In today’s class we worked through the support enumeration algorithm. This involved some discussions about what the algorithm is based on but also a bunch of tedious linear equations.

A recording of the class is available here.

We applied the algorithm described here to the zero sum game defined by:

\[A = \begin{pmatrix} 0 & -1 & 1\\ 1 & 0 & -1\\ -1 & 1 & 0 \end{pmatrix}\]The basic idea behind the algorithm is as follows:

- Assume what actions are played by both players (this is called the supports of the strategies
- Identify the strategies that ensure that indeed all actions of the chosen supports will be played: this only happens if all actions in the support itself have the same expected utility.
- Check that there is no better outside of the supports chosen.

**Note** We did not actually get to part 3 today.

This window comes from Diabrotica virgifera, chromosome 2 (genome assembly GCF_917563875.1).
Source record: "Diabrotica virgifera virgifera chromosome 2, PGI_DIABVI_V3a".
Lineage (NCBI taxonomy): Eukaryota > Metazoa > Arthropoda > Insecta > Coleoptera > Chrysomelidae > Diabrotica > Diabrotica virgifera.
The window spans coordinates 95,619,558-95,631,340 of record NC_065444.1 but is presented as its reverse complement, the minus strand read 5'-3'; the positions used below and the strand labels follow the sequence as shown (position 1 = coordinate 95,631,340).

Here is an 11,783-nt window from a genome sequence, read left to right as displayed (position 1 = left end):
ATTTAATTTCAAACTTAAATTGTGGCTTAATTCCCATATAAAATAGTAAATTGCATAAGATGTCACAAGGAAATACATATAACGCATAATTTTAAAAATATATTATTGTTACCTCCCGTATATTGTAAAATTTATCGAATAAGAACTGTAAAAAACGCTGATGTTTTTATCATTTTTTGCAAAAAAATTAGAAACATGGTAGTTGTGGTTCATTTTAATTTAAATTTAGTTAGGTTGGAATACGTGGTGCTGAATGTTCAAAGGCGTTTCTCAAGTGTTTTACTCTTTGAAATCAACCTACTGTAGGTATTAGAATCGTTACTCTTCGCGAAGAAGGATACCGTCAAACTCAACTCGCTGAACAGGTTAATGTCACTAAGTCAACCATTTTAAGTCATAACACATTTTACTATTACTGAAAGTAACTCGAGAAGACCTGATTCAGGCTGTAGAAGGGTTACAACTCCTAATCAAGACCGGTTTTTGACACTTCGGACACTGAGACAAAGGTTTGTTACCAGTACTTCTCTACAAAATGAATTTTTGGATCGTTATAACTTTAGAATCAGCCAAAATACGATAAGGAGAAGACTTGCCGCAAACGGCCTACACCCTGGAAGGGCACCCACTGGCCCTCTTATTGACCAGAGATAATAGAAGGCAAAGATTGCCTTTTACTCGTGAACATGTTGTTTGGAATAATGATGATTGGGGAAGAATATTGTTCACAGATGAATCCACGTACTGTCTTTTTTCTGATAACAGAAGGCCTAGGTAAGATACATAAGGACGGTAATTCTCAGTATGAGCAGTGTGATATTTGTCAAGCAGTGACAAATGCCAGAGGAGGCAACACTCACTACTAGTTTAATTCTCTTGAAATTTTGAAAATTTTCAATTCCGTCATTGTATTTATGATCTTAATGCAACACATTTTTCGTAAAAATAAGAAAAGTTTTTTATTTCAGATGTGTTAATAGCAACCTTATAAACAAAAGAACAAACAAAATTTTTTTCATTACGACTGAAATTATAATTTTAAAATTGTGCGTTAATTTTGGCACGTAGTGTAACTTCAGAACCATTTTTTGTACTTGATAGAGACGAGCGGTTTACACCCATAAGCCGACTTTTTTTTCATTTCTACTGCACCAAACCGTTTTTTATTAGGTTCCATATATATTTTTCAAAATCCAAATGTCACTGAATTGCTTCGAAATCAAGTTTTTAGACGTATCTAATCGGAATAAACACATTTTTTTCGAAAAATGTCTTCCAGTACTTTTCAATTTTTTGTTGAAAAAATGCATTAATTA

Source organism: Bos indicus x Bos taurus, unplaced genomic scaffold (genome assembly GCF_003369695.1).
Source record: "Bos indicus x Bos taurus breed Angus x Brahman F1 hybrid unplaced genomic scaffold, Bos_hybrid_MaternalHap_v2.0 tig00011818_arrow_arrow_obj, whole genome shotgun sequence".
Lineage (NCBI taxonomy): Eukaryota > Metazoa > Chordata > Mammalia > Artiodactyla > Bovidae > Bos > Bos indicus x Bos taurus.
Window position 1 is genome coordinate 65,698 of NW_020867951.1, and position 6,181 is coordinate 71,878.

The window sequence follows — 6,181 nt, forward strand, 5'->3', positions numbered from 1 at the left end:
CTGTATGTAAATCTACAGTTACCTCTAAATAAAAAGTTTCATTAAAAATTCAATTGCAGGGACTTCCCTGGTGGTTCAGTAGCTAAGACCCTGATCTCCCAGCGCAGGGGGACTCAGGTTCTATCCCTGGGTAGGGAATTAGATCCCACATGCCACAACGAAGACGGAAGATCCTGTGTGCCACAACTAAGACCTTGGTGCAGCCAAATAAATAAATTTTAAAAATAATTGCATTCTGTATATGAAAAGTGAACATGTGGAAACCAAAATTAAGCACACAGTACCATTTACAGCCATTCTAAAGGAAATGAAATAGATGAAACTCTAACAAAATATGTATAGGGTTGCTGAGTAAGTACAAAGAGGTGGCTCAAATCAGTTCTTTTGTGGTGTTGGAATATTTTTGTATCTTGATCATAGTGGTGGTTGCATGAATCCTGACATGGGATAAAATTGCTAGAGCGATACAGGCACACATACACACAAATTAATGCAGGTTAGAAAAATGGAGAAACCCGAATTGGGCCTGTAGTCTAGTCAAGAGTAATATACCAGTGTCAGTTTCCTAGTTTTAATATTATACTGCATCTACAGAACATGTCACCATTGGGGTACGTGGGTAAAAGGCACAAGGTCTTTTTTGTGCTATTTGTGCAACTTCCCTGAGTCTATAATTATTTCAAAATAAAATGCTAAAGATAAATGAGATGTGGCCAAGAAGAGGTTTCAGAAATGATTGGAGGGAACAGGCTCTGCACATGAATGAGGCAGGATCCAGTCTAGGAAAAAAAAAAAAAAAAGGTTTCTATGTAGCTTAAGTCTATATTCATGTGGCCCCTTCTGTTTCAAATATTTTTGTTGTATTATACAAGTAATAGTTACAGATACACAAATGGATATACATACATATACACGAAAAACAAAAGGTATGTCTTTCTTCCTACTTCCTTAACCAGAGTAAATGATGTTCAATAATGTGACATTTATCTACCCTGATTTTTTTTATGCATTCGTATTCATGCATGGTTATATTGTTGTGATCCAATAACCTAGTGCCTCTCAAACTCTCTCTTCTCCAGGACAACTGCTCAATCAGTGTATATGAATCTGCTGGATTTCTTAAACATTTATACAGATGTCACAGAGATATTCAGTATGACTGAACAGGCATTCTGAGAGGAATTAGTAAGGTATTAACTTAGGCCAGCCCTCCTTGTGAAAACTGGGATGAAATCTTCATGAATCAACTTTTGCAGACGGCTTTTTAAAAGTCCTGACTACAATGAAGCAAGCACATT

We considered the supports of size 1: there are no single pairs of actions that are pairs of best responses to each other.

We considered 2 pairs of supports of size 2:

- \(I = \{R, P\}\) (the row player only using Rock and Paper) and \(J=\{R, P\}\) (the column player also only using Rock and Paper). This lead to a contradiction (at step 2 of the above general idea) where there would be no probabilities that work.
- \(I = \{R, P\}\) (the row player only using Rock and Paper) and \(J=\{P, S\}\) (the column player only using Paper and Scissors). We did not finish this in class but it leads to a contradiction (at step 3 of the above general idea) the row player would benefit from playing Scissors. I will finish this in class on Monday.

That is 2 of the 9 possible pairs of supports of size 2.

Source code: @drvinceknight Powered by: Jekyll Github pages Bootsrap css